Before I went on vacation to Arizona and New Mexico, my therapist (that's a whole other long story) mentioned how important it is to get away. She noted that humans were, after all, originally nomadic. I hadn't (a) known that or (b) looked at holidays that way, but I think she was right. My two weeks of nomadism cracked open my brain like an eggshell. Maybe it had something to do with all those impossibly huge skies you get in the West. And the lack of phones and televisions and computers.
In the southwest, Apache tribes were nomadic. They moved between the sun-bleached hardscrabble lowlands, the cottonwood-lined arroyos that fill when it rains, the cool cave-riddled mountains covered in pines and sycamores. Though the threads of their traditions may have been cut, no one can stop songbirds, butterflies, and dragonflies from maintaining their migratory cycle. Habitat has been destroyed by humans, yet still many species are able to follow well-worn paths of migration, somehow finding just enough food, water, and shelter to meet their needs -- sometimes in landscapes that look as hostile as one of those molten vistas Salvador Dali created.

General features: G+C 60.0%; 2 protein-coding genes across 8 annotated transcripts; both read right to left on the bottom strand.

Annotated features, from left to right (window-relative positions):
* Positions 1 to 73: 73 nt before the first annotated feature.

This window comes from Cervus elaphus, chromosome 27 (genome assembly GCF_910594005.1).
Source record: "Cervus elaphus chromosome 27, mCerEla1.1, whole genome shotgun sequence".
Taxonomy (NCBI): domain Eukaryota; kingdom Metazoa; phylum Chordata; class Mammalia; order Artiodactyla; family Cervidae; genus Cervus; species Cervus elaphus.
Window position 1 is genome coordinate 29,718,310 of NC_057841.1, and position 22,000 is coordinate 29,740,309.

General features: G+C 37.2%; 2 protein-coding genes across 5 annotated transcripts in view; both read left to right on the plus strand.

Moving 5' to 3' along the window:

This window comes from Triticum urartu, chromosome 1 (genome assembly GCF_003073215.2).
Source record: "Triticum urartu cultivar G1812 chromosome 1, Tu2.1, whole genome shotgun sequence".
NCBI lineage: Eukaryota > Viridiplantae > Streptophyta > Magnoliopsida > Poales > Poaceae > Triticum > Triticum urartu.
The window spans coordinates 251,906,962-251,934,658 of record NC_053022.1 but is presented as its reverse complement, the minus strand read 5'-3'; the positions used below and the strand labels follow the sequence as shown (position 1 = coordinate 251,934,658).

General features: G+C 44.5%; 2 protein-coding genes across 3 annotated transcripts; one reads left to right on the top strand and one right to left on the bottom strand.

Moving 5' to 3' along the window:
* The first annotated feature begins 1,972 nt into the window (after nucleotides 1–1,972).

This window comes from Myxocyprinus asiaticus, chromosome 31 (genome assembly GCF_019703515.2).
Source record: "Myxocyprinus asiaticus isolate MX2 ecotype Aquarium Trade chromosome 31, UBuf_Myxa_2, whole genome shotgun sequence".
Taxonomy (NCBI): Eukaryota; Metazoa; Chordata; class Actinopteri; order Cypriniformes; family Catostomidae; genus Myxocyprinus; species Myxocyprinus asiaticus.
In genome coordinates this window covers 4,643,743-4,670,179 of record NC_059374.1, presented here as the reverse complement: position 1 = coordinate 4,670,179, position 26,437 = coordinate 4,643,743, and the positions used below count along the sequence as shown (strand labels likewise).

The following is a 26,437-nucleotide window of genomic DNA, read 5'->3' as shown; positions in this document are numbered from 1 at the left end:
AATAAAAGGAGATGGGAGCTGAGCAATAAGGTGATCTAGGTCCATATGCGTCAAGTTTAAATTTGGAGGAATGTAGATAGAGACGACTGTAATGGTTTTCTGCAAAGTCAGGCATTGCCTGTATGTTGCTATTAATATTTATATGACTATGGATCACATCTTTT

I've never been into having a lot of possessions. They make me nervous, and I'm suspicious of the illusion of permanence they create. One of my favorite activities is paring back, shedding, bundling things up for the Goodwill bin. So it brought me joy to see the masses of migrating birds and insects alighting on the nearest twig or stem and calling it home, fully committed to the idea, even though it would be for only a few wingbeats of time.